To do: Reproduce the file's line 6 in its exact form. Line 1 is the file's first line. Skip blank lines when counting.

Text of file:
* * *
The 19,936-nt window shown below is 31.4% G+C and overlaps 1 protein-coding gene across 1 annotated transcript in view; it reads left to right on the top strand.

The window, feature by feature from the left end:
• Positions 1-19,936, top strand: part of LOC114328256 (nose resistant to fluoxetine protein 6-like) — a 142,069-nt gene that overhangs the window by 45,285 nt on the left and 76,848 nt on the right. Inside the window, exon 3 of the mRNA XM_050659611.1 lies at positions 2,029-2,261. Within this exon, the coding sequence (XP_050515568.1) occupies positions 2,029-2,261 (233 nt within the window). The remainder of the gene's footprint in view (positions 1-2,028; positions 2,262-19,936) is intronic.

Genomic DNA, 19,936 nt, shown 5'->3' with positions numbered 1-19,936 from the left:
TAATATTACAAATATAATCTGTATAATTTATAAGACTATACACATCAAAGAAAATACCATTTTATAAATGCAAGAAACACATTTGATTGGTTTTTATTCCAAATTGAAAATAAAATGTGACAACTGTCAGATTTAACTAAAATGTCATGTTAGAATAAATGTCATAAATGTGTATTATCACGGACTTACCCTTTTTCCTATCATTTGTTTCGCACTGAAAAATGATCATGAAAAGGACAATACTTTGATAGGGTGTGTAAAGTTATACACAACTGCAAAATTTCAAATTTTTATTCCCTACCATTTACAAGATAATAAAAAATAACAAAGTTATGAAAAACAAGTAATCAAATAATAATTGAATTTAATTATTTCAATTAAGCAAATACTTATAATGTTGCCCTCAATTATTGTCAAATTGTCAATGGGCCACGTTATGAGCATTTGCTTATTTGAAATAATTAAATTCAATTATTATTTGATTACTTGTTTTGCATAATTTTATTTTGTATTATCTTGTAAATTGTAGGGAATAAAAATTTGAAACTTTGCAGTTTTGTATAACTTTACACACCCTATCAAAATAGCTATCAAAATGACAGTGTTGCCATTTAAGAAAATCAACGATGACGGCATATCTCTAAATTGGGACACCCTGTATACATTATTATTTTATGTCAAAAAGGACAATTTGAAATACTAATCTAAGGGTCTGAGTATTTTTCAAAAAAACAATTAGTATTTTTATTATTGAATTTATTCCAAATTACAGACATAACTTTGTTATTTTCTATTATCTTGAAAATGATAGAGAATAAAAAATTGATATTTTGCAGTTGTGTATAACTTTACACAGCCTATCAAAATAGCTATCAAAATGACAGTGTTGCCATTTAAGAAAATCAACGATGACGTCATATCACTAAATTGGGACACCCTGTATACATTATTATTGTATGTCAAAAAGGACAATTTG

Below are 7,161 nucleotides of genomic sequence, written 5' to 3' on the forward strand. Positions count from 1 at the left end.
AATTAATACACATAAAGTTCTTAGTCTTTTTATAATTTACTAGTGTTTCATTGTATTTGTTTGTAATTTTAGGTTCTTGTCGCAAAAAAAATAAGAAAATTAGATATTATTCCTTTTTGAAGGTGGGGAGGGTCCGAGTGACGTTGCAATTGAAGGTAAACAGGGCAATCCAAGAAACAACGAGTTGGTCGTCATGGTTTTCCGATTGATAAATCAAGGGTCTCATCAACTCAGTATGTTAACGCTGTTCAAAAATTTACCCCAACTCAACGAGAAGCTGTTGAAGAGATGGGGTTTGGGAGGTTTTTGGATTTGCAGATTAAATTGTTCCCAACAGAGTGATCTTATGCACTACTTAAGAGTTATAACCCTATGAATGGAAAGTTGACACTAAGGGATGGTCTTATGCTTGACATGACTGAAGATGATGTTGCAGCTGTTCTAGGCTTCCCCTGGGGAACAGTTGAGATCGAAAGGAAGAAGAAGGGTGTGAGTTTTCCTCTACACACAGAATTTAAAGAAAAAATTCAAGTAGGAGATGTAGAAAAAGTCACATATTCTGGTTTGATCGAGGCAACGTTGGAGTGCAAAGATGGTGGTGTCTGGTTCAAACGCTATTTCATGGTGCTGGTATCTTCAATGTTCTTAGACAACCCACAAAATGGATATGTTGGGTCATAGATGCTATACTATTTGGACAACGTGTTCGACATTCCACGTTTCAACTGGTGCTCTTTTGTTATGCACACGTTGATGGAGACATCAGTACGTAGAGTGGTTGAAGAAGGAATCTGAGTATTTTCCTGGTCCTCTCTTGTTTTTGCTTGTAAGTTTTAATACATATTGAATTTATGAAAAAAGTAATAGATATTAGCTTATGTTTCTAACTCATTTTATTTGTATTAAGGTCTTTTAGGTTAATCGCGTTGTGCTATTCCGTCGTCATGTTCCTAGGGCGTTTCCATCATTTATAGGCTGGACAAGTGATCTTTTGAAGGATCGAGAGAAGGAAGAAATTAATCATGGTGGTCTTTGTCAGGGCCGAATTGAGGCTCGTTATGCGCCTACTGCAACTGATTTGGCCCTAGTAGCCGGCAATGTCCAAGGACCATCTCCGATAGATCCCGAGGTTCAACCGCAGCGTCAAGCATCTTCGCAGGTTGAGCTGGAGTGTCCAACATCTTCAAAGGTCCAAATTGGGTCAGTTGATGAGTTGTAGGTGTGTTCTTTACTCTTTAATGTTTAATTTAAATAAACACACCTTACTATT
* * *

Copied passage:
Below are 7,161 nucleotides of genomic sequence, written 5' to 3' on the forward strand. Positions count from 1 at the left end.